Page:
A joint tenancy may exist as to an undivided interest in property. (Estate of Galletto, 75 Cal.App.2d 580, 585, 171 P.2d 152.) Assuming that there was an effective delivery of the deed, a matter hereinafter considered, the deed operated to place title in Sotero and Fortunata, as joint tenants, with respect to an undivided one-half interest in the property. Sotero was free to dispose of his interest without the consent of Emmett, the effect of such a disposition being the termination of the joint tenancy. (Wilk v. Vencill, 30 Cal.2d 104, 108—109, 180 P.2d 351; Estate of Harris, 9 Cal.2d 649, 659, 72 P.2d 873.) The contention of the appellant, Emmett, that Sotero could not effectively convey his share in the joint tenancy to himself and Fortunata as joint tenants because of the provisions of section 683 of the Civil Code5 is untenable. Sotero was the sole owner of that share. (See Lowenthal v. Kunz, 104 Cal.App.2d 181, 184, 231 P.2 62; see also Blevins v. Palmer, 172 Cal.App.2d 324, 326—329, 342 P.2d 356.) Witkin states: ‘C.C. 683, the frequently amended governing statute, abandons the common law requirement of ‘unity of time, title, interest and possession,’ and makes unnecessary the use of an intermediate conveyance through a dummy to achieve unity of title. The sole technical requisite is an express declaration of joint tenancy in the instrument.' (2 Witkin, Summary of Cal. Law (7th ed. 1960) Real Property s 104, p. 958; see Blevins v. Palmer, supra, 172 Cal.App.2d 324, 327—328, 342 P.2d 356.)

Turning to the question of delivery, the governing principle is stated in Henneberry v. Henneberry, 164 Cal.App.2d 125, at page 129, 330 P.2d 250, at page 252; ‘In addition to physical delivery, and an acceptance by the grantee, to constitute a valid delivery there must exist a mutual intention on the part of the parties, and particularly on the part of the grantor, to pass title to the property immediately. In other words, to be a valid delivery, the instrument must be meant by the grantor to be presently operative as a deed, * * *. Even if the document is manually delivered, but the evidence shows that the parties or the grantor intended the document to become operative only upon death, the document is testamentary in character and void as a deed. * * * Fundamentally, the question of intent is one of fact to be determined by the trier of facts on all the evidence.’ The fact that Sotero continued to share in the rents and in the burdens inherent in ownership was not inconsistent with an intent that the joint tenancy deed should be immediately effective as of the date upon which it was handed to Fortunata. (See Longley v. Brooks, 13 Cal.2d 754, 762, 92 P.2d 394.) Moreover, a finding of effective delivery was not precluded by the fact that the deed was not acknowledged (Osterberg v. Osterberg, 68 Cal.App.2d 254, 262, 156 P.2d 46)6 or by the fact that it was not recorded prior to Sotero's death. (Blackburn v. Drake, 311 Cal.App.2d 806, 814, 27 Cal.Rptr. 651.)7 There was substantial support in the evidence, as hereinabove set forth, for the trial court's implied finding of fact that Sotero intended that the deed should be immediately effective when he handed it to Fortunata in July of 1960. Consequently, upon appellate review this court is not free to interfere with that finding of delivery. (Longley v. Brooks, supra, 13 Cal.2d 754, 760, 92 P.2d 394; Cirimele v. Lucchesi, 100 Cal.App.2d 371, 377, 223 P.2d 681.)8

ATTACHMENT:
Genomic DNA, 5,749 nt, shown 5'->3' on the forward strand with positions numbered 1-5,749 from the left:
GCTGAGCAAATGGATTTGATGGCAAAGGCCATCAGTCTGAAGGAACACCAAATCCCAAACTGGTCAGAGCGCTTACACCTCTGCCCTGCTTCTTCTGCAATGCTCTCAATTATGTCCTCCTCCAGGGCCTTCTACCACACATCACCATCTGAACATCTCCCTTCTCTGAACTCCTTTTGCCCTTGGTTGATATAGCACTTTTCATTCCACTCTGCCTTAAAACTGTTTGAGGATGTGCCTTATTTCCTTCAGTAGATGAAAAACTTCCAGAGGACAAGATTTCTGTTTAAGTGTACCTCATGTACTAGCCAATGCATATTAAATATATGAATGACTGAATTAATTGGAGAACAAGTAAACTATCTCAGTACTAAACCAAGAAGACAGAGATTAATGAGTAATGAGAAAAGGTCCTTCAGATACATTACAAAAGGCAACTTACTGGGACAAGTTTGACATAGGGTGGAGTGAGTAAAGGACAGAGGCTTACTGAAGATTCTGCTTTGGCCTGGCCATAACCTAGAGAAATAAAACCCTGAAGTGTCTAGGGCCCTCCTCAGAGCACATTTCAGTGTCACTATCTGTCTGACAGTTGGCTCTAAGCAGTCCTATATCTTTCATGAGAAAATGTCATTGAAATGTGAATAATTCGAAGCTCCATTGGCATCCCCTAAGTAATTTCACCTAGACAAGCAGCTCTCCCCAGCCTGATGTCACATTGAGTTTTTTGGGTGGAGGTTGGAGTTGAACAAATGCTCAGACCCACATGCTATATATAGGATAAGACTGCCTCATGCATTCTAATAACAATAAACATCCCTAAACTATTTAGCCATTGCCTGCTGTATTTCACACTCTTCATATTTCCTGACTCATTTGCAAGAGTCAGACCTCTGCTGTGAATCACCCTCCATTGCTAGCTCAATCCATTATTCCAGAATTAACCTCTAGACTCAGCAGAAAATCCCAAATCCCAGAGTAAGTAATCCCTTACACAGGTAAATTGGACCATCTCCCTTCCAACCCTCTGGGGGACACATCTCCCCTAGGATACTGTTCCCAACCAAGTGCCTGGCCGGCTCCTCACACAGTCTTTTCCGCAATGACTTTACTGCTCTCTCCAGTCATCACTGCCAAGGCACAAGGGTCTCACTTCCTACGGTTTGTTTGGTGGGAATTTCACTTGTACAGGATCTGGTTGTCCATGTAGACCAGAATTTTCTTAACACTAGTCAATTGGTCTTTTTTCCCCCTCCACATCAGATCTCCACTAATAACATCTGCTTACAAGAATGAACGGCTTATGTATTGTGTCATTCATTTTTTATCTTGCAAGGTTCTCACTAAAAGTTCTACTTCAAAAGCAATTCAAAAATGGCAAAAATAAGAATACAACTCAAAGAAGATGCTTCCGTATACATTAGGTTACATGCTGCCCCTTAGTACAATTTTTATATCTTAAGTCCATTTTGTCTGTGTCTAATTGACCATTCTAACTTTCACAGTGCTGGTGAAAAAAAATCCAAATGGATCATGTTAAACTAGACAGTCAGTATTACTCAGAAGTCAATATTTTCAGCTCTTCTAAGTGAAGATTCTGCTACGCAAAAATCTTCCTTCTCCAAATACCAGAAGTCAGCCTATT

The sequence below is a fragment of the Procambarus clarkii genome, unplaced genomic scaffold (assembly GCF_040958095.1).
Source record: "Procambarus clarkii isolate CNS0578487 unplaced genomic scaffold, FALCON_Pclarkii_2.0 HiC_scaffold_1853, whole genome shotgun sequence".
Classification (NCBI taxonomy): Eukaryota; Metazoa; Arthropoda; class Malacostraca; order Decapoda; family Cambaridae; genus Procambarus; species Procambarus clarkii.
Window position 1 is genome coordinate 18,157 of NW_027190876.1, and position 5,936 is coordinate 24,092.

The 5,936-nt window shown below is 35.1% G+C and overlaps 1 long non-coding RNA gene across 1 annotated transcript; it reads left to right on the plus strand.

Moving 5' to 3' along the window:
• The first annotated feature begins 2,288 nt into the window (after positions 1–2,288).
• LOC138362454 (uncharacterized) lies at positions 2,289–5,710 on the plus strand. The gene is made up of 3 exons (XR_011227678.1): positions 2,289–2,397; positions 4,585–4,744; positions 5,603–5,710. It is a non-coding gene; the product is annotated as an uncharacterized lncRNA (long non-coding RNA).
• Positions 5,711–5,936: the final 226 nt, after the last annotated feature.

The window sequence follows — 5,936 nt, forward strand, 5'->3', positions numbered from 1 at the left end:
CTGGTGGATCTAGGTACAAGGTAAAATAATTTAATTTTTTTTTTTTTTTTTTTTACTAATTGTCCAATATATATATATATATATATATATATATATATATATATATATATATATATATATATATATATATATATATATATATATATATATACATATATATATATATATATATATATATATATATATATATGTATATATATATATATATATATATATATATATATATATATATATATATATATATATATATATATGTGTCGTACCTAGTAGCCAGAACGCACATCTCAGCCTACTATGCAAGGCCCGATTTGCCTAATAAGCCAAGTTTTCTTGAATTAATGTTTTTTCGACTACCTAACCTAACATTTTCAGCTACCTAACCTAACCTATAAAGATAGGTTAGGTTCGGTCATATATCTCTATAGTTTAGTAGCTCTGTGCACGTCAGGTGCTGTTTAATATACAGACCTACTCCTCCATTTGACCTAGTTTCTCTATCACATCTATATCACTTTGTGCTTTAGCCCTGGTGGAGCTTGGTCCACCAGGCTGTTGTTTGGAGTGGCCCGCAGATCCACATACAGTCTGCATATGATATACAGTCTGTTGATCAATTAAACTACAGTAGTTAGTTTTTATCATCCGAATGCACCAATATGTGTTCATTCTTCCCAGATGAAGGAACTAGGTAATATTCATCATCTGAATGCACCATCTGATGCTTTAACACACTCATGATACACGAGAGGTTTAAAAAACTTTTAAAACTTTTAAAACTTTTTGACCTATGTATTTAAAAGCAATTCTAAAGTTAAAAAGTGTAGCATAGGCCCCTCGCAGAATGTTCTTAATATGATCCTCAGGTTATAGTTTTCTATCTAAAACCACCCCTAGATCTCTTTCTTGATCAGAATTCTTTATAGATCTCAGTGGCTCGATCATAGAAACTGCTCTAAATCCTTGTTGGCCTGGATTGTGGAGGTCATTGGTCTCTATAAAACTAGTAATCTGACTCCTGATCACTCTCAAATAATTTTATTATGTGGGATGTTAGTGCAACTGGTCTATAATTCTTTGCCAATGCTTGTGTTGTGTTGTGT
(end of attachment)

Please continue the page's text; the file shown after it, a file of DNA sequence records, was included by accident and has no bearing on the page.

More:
In reaching the determination just stated this court has not overlooked the fact that after Sotero handed the deed to Fortunata it was returned to him and was placed in the box which was then redeposited in the metal trunk, the keys to both receptacles being retained by Sotero until shortly before his death. A finding of effective delivery was not thereby precluded. As stated in Goodman v. Goodman, 212 Cal. 730, at page 732, 300 P. 449, at page 450: ‘The testimony of the grantee, however, was positively to the effect that the deed was handed to her by ner husband upon the date of execution thereof and was only retained in the possession of the grantor thereafter for safe-keeping. The situation thus presented is sufficiently covered by the almost identical case of Stone v. Daily, 181 Cal. 571, 581, 185 P. 665, wherein it was held that where the formality of the delivery of a deed with the intent of making the same an immediately effective conveyance has been gone through with by the parties thereto, the fact that after such delivery the grantor retains possession of the deed for purposes of its safe-keeping does not affect the validity thereof as accomplishing a present transfer of title.’ Reasoning of the same nature is found in Longley v. Brooks, supra, 13 Cal.2d 754, at pages 761—762, 92 P.2d 394.